Wednesday, September 20, 2006

Both Sides Now

Science fiction is a delicate artform. The author has to create a world that doesn't exist and quite possibly can't exist (think Faster Than Light space travel) while still maintaining an air of verisimilitude. Lesser writers just throw everything into the mix and hope no one notices the holes and logical gaps.

Even poorer quality hacks write some sort of fantasy cum bizarro philosophy, title it The Road To Horsemanship Series, 1.5. Right Brain / Left Brain, and get it published as a work of fact.

The horse, as with all creatures, has two sides to its brain; the left brain or logic side and the right brain or instinctive side. When a horse is thinking it accesses the left side of its brain. When it is reacting or listening to Mother Nature, it accesses the right-brain.

The left brain/right brain split is big news in its many applications to human activities, and is a particular favourite of lifestyle coaches and motivational speakers of all ilks. Never mind that the idea is a gross simplification with no relationship to the reality of brain functioning. As Wikipedia puts it,

One explanation for being so prone to exaggeration and false application, is that the left-right brain dichotomy is an easy-to-understand notion, yet is often grossly oversimplified and misused for promotion in the guise of science. This is often known as right-brain mythology, and is associated with occult notions such as yin/yang, righteous and sinister, and day and night. The research on lateralization of brain functioning is ongoing, and its implications are always tightly delineated, whereas the pseudoscientific applications are exaggerated, and applied to an extremely wide range of situations.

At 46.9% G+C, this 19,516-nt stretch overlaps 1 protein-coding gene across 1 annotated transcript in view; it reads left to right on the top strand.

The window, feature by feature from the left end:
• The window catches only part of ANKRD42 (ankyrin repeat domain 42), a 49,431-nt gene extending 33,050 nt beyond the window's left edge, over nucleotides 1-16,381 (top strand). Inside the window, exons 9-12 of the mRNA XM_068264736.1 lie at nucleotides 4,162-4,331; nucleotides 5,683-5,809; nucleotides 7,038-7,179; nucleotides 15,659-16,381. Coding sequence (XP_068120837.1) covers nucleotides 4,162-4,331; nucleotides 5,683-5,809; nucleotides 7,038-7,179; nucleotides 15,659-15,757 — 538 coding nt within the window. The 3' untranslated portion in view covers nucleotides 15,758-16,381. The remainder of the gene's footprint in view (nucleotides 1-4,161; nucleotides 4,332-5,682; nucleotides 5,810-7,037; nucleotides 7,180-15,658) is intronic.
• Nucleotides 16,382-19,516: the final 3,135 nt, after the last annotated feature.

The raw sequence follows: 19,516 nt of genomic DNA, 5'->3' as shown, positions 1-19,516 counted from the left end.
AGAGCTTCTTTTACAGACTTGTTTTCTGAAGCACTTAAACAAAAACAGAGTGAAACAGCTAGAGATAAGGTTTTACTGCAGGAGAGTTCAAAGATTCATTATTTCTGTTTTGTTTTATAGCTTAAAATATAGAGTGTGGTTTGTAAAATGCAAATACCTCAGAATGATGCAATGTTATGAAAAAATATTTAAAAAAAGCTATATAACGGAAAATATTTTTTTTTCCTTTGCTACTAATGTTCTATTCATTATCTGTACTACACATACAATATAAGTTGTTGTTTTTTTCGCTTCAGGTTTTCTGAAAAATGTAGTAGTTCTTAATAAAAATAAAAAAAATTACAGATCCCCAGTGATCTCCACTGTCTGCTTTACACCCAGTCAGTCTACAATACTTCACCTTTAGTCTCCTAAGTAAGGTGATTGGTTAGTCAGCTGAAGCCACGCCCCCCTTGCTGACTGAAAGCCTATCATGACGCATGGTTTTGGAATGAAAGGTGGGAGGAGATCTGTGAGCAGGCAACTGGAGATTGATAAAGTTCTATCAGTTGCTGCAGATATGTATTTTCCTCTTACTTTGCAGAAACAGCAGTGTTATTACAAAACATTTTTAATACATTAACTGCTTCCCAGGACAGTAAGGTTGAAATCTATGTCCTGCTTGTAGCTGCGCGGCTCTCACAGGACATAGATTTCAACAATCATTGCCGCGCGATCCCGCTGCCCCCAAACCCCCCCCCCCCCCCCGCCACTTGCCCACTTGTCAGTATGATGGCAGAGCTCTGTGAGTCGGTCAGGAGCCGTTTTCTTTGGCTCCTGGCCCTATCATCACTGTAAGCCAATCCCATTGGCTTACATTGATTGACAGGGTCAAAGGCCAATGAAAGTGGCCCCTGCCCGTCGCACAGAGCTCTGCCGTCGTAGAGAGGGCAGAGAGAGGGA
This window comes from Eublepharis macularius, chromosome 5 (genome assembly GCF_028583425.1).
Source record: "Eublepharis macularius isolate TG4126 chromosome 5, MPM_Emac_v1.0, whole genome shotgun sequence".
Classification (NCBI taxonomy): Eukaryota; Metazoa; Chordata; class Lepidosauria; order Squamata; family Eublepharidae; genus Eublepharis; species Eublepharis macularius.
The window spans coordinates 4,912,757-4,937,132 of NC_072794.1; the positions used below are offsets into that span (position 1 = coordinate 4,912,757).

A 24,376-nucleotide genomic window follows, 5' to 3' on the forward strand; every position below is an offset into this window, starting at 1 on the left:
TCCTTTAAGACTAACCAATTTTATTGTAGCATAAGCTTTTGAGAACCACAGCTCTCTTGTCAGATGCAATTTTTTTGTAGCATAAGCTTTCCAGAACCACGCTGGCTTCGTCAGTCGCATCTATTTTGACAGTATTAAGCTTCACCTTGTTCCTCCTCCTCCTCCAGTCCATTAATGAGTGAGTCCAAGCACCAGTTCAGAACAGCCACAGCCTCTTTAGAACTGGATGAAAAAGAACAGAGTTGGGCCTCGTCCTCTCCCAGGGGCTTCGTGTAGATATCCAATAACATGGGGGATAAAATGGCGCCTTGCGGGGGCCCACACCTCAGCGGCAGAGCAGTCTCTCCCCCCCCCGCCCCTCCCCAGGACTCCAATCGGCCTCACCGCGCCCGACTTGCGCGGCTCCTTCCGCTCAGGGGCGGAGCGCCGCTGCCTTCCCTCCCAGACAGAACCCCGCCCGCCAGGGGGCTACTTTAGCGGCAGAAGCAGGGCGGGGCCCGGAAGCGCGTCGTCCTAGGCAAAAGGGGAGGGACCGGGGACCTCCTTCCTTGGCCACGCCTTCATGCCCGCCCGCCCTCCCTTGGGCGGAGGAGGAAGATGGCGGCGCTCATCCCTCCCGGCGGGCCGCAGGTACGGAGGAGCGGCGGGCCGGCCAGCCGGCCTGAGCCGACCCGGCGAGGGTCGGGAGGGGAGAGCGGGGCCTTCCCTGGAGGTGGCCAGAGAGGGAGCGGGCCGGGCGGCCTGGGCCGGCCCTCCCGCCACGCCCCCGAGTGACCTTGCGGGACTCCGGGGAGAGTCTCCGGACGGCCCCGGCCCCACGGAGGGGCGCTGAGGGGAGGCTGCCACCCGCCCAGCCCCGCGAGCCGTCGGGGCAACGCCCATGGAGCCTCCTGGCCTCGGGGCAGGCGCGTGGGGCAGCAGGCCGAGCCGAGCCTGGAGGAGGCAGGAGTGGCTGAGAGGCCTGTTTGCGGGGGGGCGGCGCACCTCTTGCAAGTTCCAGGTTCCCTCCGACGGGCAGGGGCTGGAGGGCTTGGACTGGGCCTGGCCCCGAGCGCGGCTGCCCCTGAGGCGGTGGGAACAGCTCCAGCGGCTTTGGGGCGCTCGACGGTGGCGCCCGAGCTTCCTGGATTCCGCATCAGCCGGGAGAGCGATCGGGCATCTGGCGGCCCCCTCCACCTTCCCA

Including totally unrelated and untested situations like, oh, for example, training horses. While asymmetries have been demonstrated in many species, the situation is much more complex than a simple "switching" of brain hemispheres, or even that specific tasks are solely (or even always across individuals) performed in a single hemisphere. For example, people may be left- or right-handed, but the majority still process language in the left hemisphere.

Nonetheless, this horse site informs its readers quite confidently: